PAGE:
Steve Cranford was drafted in 1967. When he entered
Army basic training at Fort Bragg at age 20, he was sec-ond
oldest in his platoon.
Excellent scores on a placement test led to his assign-ment
as a radioman — a job he neither wanted nor felt
he would do well. So Cranford made a deal. For the
opportunity to attend helicopter school, he signed on for
an extra year, three years instead of two.
“I never regretted that decision,” Cranford says.
Two weeks after he completed aviation mainte-nance
schooling, Cranford was headed to Vietnam as a
mechanic/crewmember for a Chinook helicopter unit sta-tioned
in Pleiku. When he arrived in Cam Ranh Bay, the
Tet Offensive was in full gear. Cranford learned quickly
that everything could change in a heartbeat. During
processing, his group was told to put their orders on the
table and step back. All that paperwork was swept into
the trash, and they received new orders.
He was assigned to an Assault Support Helicopter unit
in the First Cavalry Division, which required a week of
jungle training at the First Cav’s infamous “charm school”
where everyone was considered 11 Bravo (infantry). Not
having experienced advanced infantry training, Cranford
learned then of a “grunt’s” harsh
environment. His appreciation
for being in aviation multiplied.
Thirty days later, he arrived in
the Quang Tri Province area,
nowhere near his original desti-nation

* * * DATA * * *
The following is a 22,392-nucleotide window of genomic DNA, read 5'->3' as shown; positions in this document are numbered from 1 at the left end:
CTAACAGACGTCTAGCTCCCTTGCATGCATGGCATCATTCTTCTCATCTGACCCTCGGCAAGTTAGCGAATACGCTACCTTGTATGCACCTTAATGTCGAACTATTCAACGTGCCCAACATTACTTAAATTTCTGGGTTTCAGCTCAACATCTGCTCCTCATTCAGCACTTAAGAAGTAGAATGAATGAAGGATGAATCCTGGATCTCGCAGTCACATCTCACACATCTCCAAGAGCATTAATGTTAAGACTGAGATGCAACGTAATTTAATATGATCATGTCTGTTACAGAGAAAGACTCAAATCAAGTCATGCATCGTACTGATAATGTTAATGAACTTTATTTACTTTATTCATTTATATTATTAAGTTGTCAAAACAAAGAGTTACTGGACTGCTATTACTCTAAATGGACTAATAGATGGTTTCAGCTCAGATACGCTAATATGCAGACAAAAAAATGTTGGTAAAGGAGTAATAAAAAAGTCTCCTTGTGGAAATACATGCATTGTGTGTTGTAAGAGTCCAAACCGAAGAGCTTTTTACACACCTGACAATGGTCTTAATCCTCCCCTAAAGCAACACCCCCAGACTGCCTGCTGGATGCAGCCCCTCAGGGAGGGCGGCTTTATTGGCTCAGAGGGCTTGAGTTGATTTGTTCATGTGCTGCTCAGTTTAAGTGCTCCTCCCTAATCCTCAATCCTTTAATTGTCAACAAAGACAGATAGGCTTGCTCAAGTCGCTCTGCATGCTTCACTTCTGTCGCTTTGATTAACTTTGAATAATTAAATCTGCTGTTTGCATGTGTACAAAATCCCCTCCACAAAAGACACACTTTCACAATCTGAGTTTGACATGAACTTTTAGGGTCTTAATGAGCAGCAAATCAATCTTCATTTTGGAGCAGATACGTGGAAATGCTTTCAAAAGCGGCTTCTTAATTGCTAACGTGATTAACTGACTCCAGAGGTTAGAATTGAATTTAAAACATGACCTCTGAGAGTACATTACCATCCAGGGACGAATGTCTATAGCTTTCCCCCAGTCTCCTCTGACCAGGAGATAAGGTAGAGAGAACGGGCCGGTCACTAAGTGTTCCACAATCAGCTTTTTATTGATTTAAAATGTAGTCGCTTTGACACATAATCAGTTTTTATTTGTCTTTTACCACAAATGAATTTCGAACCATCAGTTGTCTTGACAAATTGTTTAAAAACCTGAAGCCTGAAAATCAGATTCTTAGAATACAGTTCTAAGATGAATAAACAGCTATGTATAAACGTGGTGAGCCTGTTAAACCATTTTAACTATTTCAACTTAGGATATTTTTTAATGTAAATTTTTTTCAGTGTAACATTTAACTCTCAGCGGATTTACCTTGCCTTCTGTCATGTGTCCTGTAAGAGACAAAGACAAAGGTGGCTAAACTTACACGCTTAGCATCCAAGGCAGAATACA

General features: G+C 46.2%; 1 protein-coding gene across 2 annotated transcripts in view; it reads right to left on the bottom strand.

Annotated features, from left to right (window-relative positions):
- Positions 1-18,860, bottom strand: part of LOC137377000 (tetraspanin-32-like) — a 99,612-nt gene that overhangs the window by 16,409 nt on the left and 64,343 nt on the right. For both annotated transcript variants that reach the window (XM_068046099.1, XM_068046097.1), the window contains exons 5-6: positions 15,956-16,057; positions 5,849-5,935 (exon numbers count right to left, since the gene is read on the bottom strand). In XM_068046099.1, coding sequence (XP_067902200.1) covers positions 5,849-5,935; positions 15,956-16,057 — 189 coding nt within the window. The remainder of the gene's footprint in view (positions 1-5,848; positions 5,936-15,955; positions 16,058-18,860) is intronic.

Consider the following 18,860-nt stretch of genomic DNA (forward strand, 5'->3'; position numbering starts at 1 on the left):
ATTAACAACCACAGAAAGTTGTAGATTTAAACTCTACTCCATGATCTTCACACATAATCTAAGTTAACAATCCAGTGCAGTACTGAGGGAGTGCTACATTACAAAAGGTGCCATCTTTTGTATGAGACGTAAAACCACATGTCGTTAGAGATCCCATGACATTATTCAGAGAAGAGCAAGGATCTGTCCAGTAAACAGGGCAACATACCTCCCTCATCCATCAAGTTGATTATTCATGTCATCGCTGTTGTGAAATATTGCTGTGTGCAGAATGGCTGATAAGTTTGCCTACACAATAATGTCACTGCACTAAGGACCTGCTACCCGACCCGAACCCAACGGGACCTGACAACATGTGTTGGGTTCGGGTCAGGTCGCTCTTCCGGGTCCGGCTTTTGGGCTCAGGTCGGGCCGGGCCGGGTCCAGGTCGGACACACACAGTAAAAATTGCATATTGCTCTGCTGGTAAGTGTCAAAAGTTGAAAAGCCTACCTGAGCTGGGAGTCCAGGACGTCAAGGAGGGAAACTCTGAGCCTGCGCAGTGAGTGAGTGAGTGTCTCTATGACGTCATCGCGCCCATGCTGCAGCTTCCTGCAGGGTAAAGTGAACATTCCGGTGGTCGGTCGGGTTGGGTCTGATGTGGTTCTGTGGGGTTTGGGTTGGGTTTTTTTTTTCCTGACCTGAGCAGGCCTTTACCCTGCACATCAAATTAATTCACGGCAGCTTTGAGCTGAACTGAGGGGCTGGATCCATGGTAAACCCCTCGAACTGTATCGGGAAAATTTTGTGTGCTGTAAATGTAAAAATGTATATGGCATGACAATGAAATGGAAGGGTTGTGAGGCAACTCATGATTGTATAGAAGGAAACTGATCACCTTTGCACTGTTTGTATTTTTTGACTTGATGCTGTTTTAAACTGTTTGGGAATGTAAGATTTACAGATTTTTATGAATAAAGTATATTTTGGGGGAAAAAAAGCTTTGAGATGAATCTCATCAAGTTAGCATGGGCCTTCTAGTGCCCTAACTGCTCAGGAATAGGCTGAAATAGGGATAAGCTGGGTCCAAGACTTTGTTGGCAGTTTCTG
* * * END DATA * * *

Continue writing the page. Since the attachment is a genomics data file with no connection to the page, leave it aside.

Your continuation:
“I was baptized in chaos,”
Cranford says. “But I had it eas-ier
than a lot of guys did. We’d
take guys out that I knew were
going to be spending a week
out there. When they came
back, their uniforms were torn,
and they had that thousand-mile
stare. You just didn’t talk to them. They had to go
figure out how to process what they just went through.”
The maintenance crews were assigned to flight crews,
so they knew each other. Sometimes mechanics flew, too,
if an extra gunner was needed.
Cranford vividly recalls a very difficult extraction in
a rice paddy. One crew member had died and two were
badly injured. The helicopter landed in a semi-hostile
area of flat land with no cover and only a few men to
guard the perimeter while they loaded up the survivors
and picked up the body.
his arrival at LZ
Sharon in March
1968 (above) and at
his graduation from
basic training at
Fort Bragg in 1967.
in early 1969
wears a shirt
HISTORIC PHOTOS COURTESY OF STEVE CRANFORD
WBM november 2017 PHOTO BY ALLISON POTTER